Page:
MedUni Vienna study shows: small tumours of the thyroid are not life-threatening
(Vienna, 27 April 2011) In the international top journal “Annals of Surgical Oncology” a study of Nikolaus Neuhold and Peter Birner was recently published which makes a rethink necessary for the diagnosis and treatment of “papillary microcarcinoma”.
Papillary microcarcinoma of the thyroid is a relatively common form of cancer. But so far it was not clear how aggressive this disease really is and how radical treatment therefore has to be. Treatment measures range from minimal surgery on to complete removal of the thyroid with subsequent therapy using radioactive iodine.
But, based on the results of the now published study, both the diagnosis “cancer” and also the radical interventions in the therapy seem excessive to the authors. In this the researchers studied the pathogenesis of around 760 patients who had a papillary microcarcinoma diagnosed between 1975 and 2004. After surgery only three patients suffered a recurrence of the disease, but this was able to be treated easily and there were no serious consequences.
It is also notable that the microcarcinomas were sometimes discovered “incidentally”. The patients came for treatment because of different thyroid problems and it was only when they were examined precisely that around a third of the affected people were diagnosed with the carcinomas. The detection rate would therefore have been higher if the original diagnosis had been more precise.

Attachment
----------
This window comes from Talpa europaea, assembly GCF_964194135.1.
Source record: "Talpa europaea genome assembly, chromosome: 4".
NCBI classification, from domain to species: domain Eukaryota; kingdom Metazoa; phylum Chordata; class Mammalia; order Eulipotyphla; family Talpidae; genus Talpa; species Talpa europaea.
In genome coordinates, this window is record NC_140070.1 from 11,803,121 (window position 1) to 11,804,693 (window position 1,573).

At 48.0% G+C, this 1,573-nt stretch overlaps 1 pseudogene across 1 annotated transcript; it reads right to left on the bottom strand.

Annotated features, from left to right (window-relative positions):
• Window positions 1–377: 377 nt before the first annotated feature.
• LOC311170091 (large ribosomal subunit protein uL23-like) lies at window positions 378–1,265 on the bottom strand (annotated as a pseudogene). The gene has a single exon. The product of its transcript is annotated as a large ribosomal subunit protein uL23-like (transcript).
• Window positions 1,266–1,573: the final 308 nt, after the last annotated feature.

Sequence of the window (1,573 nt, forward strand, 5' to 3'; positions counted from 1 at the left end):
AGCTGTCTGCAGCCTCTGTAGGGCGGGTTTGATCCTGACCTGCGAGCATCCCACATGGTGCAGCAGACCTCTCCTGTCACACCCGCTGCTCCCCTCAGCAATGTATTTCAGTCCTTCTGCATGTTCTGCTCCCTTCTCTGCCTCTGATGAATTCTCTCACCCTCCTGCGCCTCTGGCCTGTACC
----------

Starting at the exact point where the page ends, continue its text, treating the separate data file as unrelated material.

Peter Birner says on the results: “The data clearly shows that papillary microcarcinoma of the thyroid represents a very low-grade disease whose detection rate correlates with the accuracy of the histological assessment. Standardisation of a more precise diagnosis would be desirable here. The rate of progression of papillary microcarcinomas discovered incidentally is also so low that, based on our data, it is recommended to replace the term ‘carcinoma’ with the term ‘papillary microtumour with low malignant potential’ with these tumours. This would mean the affected patients would not have to face an extremely stressful ‘cancer diagnosis’.“
(Picture: Papillary microcarcinoma amid normal thyroid tissue)
Senior consultant Dr. Nikolaus Neuhold, lead author, head of the Pathological-Bacteriological Institute at the Empress Elisabeth Hospital of the Vienna Hospital Association.
Ao.Univ. Prof. Dr. Peter Birner, head of the study, Clinical Institute of Pathology at the Medical University of Vienna.
Publication in „Annals of Surgical Oncology“ (ePaper):
» Incidental Papillary Microcarcinoma of the Thyroid - Further Evidence of a Very Low Malignant Potential: A Retrospective Clinicopathological Study With Up to 30 Years of Follow-Up
Nikolaus Neuhold, MD, Andrea Schultheis, MD, Michael Hermann, MD, Gabriela Krotla, MD,
Oskar Koperek, MD, and Peter Birner, MD
Ann Surg Oncol DOI 10.1245/s10434-011-1663-x